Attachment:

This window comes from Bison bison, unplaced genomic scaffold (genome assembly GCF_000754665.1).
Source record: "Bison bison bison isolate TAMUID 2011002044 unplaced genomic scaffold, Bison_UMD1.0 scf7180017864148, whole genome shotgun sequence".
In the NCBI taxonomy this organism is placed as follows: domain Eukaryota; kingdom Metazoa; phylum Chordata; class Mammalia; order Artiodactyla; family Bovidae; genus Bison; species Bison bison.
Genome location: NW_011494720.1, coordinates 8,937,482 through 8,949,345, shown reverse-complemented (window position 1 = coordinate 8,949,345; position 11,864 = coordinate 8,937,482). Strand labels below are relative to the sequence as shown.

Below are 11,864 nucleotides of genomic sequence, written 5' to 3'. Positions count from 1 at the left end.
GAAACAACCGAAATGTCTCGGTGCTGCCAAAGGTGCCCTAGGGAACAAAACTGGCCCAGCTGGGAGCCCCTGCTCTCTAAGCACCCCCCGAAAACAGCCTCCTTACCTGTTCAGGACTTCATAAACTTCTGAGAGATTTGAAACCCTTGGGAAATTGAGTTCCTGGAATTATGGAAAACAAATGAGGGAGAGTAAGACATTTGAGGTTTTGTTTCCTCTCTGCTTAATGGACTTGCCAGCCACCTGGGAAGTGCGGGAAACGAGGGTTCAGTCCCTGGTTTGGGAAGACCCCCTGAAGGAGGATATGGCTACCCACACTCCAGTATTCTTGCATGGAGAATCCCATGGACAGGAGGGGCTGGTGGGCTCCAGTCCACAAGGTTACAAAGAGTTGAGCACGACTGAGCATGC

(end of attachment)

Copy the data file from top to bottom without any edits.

This window comes from Bison bison, unplaced genomic scaffold (genome assembly GCF_000754665.1).
Source record: "Bison bison bison isolate TAMUID 2011002044 unplaced genomic scaffold, Bison_UMD1.0 scf7180017864148, whole genome shotgun sequence".
In the NCBI taxonomy this organism is placed as follows: domain Eukaryota; kingdom Metazoa; phylum Chordata; class Mammalia; order Artiodactyla; family Bovidae; genus Bison; species Bison bison.
Genome location: NW_011494720.1, coordinates 8,937,482 through 8,949,345, shown reverse-complemented (window position 1 = coordinate 8,949,345; position 11,864 = coordinate 8,937,482). Strand labels below are relative to the sequence as shown.

Below are 11,864 nucleotides of genomic sequence, written 5' to 3'. Positions count from 1 at the left end.
GAAACAACCGAAATGTCTCGGTGCTGCCAAAGGTGCCCTAGGGAACAAAACTGGCCCAGCTGGGAGCCCCTGCTCTCTAAGCACCCCCCGAAAACAGCCTCCTTACCTGTTCAGGACTTCATAAACTTCTGAGAGATTTGAAACCCTTGGGAAATTGAGTTCCTGGAATTATGGAAAACAAATGAGGGAGAGTAAGACATTTGAGGTTTTGTTTCCTCTCTGCTTAATGGACTTGCCAGCCACCTGGGAAGTGCGGGAAACGAGGGTTCAGTCCCTGGTTTGGGAAGACCCCCTGAAGGAGGATATGGCTACCCACACTCCAGTATTCTTGCATGGAGAATCCCATGGACAGGAGGGGCTGGTGGGCTCCAGTCCACAAGGTTACAAAGAGTTGAGCACGACTGAGCATGC